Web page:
From historic flooding to the northward march of Zika-infected mosquitoes, climate risks are affecting the United States, but how prepared are local governments for such threats? Not very, according to research from George Washington University professor Sabrina McCormick. In her study “Assessing Climate Change Vulnerability in Urban America: Stakeholder-Driven Approaches”, McCormick conducted extensive interviews with a range of city planners in cities across the country. What she found is few are ready for the challenges they already face, and planning is wildly inconsistent from city to city. In her Q&A with Nexus Media News, McCormick sheds light on the evolving crisis, and the cities that are taking this challenge head on.

How have climate experts guided city planning to date and how has that fallen short of necessary preparations?

In our research, we’re trying to get into the mechanics of how decision makers think about climate change, and why — especially the why. What we found in this study is local decision makers are very concerned about some climate phenomena, but at a different scale than researchers. For example, cities are more focused on projections about extreme weather events, or gradual shifts in biodiversity, or temperature changes. But what’s interesting is that decision makers are more versatile in their thinking than experts — they’re thinking backwards and forwards, whereas experts tend to do one or the other. It makes sense when you’re on the ground and trying to understand what you should be doing to try to protect your constituents. City officials are thinking more, “We had a drought five years ago, will we have one five years from now?” So in the paper, we suggest that climate experts should think about time horizons in the way city planners do.

In addition, climate experts have come up with general trends that are important to local decision-makers, and those who have access to that information are able to make all sorts of changes. There are a lot of factors that affect whether or not city planners will take action, and one of those factors is access to information. In Boston and Los Angeles, decision makers are working closely with some of the world’s most renowned climate experts, and that has been extremely helpful. While expert approaches do have some limitations in relevance for on-the-ground planning, when local decision makers are able to work with experts, this can be a real catalyst to take action.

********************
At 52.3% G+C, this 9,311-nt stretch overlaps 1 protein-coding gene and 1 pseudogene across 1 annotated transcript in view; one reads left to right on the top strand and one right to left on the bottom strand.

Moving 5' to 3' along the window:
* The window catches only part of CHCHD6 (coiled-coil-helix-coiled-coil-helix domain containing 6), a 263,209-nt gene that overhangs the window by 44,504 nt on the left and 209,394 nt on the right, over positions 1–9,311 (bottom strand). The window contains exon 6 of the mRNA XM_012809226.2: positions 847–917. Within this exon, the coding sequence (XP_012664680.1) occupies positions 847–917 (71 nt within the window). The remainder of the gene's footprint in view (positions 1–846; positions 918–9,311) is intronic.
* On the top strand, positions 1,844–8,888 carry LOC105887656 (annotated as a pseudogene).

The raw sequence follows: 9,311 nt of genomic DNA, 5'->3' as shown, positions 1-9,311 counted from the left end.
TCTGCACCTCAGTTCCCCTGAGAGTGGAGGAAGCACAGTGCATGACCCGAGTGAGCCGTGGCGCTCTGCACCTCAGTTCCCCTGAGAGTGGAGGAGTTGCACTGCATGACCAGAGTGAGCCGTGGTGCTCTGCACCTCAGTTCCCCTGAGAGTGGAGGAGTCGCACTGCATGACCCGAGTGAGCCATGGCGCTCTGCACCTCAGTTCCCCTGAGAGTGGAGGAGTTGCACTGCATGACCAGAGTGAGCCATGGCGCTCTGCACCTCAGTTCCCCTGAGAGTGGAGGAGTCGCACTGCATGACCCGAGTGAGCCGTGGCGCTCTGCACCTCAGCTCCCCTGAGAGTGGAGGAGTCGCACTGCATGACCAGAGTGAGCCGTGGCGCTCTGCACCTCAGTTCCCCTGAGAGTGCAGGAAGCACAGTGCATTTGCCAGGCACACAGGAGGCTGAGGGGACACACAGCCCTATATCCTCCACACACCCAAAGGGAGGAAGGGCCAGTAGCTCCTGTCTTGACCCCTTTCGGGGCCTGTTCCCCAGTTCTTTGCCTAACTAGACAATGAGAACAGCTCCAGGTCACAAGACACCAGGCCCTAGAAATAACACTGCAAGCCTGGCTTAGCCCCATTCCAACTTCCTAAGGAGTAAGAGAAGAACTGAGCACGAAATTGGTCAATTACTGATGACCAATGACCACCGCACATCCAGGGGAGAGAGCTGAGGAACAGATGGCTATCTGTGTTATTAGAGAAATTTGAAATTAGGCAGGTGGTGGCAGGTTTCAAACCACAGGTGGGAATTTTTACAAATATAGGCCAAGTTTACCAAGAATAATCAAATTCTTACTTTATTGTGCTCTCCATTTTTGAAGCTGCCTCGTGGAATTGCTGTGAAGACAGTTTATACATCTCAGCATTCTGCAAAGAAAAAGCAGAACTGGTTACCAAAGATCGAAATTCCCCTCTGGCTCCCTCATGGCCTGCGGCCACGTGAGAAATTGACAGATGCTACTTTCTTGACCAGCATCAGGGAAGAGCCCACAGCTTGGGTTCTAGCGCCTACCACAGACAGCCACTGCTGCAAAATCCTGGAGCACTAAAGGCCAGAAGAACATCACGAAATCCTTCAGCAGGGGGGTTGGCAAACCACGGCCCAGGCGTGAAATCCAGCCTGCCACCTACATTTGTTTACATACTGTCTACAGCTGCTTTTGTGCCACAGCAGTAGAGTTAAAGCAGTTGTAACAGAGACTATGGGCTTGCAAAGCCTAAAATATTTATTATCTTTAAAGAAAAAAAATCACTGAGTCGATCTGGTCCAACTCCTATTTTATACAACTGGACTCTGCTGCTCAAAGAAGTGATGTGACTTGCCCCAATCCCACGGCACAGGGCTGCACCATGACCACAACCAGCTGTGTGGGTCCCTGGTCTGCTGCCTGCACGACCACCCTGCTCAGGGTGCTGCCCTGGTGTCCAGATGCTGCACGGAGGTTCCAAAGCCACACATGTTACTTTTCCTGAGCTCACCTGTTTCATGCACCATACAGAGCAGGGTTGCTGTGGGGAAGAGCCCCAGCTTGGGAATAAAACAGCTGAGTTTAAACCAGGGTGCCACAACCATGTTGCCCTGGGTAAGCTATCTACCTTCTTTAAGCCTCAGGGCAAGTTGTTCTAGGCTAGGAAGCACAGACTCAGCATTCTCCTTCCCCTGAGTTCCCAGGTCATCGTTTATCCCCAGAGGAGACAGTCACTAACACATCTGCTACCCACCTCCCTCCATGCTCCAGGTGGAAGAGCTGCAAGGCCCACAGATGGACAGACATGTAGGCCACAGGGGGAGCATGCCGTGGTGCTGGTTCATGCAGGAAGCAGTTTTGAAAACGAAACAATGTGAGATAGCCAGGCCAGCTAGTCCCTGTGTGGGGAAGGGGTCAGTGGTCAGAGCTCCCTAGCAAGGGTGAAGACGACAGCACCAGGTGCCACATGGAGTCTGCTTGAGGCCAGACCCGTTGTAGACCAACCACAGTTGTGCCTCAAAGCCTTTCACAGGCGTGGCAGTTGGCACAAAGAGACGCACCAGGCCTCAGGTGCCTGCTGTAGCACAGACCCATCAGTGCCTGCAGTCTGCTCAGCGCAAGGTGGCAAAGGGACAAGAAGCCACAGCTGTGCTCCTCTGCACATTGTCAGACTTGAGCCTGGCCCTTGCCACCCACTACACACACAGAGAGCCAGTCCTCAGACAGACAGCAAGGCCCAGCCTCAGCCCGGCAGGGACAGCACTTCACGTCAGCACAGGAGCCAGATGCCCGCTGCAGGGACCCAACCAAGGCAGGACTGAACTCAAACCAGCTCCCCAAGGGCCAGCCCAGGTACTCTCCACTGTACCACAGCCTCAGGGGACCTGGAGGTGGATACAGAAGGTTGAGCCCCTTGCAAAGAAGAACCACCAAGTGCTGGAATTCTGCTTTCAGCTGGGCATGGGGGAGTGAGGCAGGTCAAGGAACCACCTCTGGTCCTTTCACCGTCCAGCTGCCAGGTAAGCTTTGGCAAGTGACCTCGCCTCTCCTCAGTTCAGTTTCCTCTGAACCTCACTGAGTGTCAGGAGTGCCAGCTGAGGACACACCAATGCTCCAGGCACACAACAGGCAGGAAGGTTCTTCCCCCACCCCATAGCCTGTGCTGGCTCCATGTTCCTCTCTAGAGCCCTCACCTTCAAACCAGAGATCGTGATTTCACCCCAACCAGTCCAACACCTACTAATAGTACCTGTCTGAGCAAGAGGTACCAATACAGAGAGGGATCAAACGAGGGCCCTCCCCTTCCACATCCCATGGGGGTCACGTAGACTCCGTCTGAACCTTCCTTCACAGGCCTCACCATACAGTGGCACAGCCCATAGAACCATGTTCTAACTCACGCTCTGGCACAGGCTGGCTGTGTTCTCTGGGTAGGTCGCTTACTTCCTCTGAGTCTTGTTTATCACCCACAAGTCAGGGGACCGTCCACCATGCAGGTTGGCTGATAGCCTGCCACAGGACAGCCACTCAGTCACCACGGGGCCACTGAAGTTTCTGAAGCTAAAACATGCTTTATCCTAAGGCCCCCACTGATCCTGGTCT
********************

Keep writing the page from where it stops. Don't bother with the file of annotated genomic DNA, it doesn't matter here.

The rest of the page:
The 2007 California wildfires, as viewed from space. Fires burned from Santa Barbara to the U.S.-Mexico border. Source: NASA

Moving forward, how should climate findings best be conveyed to cities to guide policy?

Based on what we’ve learned in different cities is that there is great value in a two-way dialog between experts and local decision makers. That can take a lot of different forms. In Boston and LA, and in a different form in Portland, there have been local forums and public hearings where people affected by climate risks have been able to speak to their concerns ask questions, and experts and decision makers can have a real exchange with these constituents. With broader climate guidance, like the Intergovernmental Panel on Climate Change (IPCC) reports, people do take the findings quite seriously, but there may be differences in applicability to one’s individual life or a local city. Local decision makers are largely thinking about human health and infrastructure, but IPCC can only speak to those concerns in a limited way. That said, some cities are definitely beginning to take action. It’s nice to be able to show that some cities are formulating early ways to address climate, while others need a little bit of a boost.